How To Make a Sandwich for a Crowd
Serves8 to 10
My dad was one of eight children, and his mother and father owned a general store and deli after escaping the New Jersey suburbs for a small town in Vermont, which is just to say — my grandmother knew how to make a big sandwich for a crowd.
I spent many summers in her kitchen preparing picnic lunches for two or three aunts and a circus of cousins to take to the lake. These large sandwiches became a staple of summer. They were filling, could be made well in advance, and traveled well. Over those summers I learned my grandmother’s tricks for making a hearty sandwich for a crowd.
This sandwich for a crowd is not your typical party sub sandwich. It isn’t built on a hoagie roll or baguette. A sub sandwich has its place at a party, but it doesn’t pack well for a picnic, hike, or trip to the beach. Instead we’re using a whole round bread loaf to build a sandwich that is protected by the bread and condiments themselves.
Choosing the Right Bread
Look for a large round, flat loaf in the one-pound-plus range. An eight-inch diameter is good for keeping the bread in proportion. Larger loaves are easier to find at a bakery than the grocery store, although most grocers will bake you a larger loaf with 24 hours notice. No soft Hawaiian roll around here! Pick something with a nice crust and a decent amount of chew — a country loaf, ciabatta, or Italian peasant bread will all do the trick.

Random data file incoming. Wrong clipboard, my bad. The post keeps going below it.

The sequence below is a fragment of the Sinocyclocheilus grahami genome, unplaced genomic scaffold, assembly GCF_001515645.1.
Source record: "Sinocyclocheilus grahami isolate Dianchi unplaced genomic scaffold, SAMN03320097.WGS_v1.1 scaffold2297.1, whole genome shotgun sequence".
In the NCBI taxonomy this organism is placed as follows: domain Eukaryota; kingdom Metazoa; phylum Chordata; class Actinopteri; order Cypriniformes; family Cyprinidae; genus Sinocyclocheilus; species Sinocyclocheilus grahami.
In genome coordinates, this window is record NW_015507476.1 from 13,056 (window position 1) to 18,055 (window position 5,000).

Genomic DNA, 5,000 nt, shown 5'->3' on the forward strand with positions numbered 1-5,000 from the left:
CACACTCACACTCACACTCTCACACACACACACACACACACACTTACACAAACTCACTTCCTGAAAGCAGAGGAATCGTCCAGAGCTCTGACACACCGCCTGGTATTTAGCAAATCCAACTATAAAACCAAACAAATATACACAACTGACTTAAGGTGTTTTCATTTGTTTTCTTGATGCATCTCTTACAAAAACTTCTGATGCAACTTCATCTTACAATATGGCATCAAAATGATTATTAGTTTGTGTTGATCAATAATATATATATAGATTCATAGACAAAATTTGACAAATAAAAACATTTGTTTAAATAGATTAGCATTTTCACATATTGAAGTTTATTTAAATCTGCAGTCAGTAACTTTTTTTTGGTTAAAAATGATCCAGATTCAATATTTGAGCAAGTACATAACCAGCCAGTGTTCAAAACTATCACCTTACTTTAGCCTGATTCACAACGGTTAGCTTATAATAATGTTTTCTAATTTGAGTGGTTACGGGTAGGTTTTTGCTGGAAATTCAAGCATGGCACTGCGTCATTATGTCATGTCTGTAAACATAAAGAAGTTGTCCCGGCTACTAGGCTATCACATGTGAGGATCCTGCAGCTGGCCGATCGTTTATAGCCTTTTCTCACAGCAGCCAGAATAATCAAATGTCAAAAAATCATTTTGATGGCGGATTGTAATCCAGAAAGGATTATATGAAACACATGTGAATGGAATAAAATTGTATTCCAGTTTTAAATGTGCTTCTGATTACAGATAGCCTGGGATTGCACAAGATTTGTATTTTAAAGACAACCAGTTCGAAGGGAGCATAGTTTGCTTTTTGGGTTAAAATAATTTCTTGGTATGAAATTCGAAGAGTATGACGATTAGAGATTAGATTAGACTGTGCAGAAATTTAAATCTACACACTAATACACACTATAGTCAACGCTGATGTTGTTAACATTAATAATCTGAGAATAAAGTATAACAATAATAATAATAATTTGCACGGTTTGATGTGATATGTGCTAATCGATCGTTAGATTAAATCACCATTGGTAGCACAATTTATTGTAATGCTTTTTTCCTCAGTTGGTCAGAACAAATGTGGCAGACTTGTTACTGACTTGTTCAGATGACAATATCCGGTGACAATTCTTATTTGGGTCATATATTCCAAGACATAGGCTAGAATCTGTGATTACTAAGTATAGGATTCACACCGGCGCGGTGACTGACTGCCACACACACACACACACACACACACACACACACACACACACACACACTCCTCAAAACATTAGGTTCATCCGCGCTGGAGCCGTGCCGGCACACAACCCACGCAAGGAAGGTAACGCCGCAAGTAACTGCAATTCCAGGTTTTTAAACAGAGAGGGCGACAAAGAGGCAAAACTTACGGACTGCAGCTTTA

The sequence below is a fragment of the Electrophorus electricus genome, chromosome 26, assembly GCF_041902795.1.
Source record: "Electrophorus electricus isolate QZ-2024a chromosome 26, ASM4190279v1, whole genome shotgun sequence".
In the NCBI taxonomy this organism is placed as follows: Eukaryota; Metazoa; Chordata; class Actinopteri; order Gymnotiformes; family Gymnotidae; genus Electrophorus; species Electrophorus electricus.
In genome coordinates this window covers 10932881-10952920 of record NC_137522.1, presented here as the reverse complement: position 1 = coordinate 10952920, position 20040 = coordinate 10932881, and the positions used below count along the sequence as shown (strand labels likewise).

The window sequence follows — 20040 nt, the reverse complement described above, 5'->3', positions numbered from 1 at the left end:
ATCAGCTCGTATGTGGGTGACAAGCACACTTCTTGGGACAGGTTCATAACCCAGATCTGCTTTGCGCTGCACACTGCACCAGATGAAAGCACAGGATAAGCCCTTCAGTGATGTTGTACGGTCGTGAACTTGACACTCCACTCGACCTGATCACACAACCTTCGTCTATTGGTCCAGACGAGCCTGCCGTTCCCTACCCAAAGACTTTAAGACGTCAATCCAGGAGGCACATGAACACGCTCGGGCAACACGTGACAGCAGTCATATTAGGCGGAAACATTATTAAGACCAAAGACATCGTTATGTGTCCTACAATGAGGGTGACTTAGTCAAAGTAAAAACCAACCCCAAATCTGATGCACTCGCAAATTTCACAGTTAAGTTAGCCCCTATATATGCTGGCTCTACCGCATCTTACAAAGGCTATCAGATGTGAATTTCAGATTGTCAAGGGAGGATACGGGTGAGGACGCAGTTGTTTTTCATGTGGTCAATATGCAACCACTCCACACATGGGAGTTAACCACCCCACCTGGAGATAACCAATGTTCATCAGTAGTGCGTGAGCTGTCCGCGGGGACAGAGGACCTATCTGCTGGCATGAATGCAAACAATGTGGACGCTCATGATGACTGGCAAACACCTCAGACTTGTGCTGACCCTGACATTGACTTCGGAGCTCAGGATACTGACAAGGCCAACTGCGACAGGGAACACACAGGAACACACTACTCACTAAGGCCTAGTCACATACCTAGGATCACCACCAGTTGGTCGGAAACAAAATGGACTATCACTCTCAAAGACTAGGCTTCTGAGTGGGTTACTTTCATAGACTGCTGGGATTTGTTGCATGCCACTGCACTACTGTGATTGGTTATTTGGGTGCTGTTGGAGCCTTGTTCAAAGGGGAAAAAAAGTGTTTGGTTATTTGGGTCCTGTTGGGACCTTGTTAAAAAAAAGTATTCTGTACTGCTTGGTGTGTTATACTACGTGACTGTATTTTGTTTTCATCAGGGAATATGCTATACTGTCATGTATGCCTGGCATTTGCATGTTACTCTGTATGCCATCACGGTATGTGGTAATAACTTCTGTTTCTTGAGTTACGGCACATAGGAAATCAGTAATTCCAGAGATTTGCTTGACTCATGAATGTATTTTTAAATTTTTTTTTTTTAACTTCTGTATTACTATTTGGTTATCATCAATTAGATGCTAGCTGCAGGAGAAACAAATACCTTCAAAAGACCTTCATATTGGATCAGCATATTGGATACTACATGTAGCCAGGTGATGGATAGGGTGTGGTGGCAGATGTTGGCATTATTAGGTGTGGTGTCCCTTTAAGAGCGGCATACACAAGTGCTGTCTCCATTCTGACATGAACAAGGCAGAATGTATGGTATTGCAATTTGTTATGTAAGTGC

Preventing Soggy Bread
One of the best things about this sandwich is that it should be made in advance. Brushing the bread with a thin layer of mayonnaise (or in this case, olive oil) prevents the bread from getting mushy. The fat acts as a barrier between the absorbent bread and wetter ingredients like tomatoes or lettuce.
Wrap and Rest This Sandwich
Tightly wrapping the finished sandwich in plastic wrap and refrigerating it for at least an hour before slicing does two things: It allows all the flavors from the meats, cheese, and vegetables to meld together, and it makes the sandwich much easier to eat. My grandmother always unwrapped the sandwich before we packed our cooler, cut it with a long serrated knife into wedges, and then rewrapped the whole sandwich in a large clean kitchen towel. We didn’t need to pack a knife with us, and the presentation was beautiful.
Serves8 to 10
- 1 large
round bread loaf or boule, (about 9 inches in diameter, 1 1/4 pounds)
- 1/4 cup
olive oil, divided
- 12 ounces
thinly sliced deli ham, such as black forest
- 8 ounces
thinly sliced Genoa salami
- 8 ounces
thinly sliced provolone cheese
large tomato, thinly sliced
- 2 cups
shredded iceberg lettuce (about 2 ounces)
- 3 tablespoons
red wine vinegar
Freshly ground black pepper
Long serrated knife
Prepare the bread: Slice the bread in half horizontally. Remove some of the soft interior from both halves, but remove more from the bottom half than the top. You want to create a recess for the sandwich fillings to sit inside the bottom half.
Brush with condiments: Brush the interior of both halves with 2 tablespoons of the olive oil. (You can also use mayonnaise or mustard instead.)
Layer the ingredients: Layer the meat and cheese inside the bottom half of the bread. Begin with the ham, followed by the salami, and then the cheese.
Add the veggies: Layer the tomatoes on top of the cheese, followed by the iceberg lettuce.
Season the sandwich: Drizzle the remaining 2 tablespoons of olive oil and the vinegar over the lettuce. Season with salt and pepper.
Wrap and rest: Place the top half of the bread on the lettuce and press down lightly. Tightly wrap the sandwich in 2 layers of plastic wrap, then refrigerate for at least 1 hour or up to 1 day.
Slice and serve: Unwrap the sandwich and use a long, serrated knife to cut the sandwich into wedges.
Easy serving: Cut the sandwich at home, then rewrap for easy serving at the park or picnic.
Make ahead: This sandwich can be made 1 day in advance and stored in the refrigerator.
Storage: Tightly wrapped and stored in the refrigerator, leftovers will last up to 3 days.
Food Stylist: Christine Buckley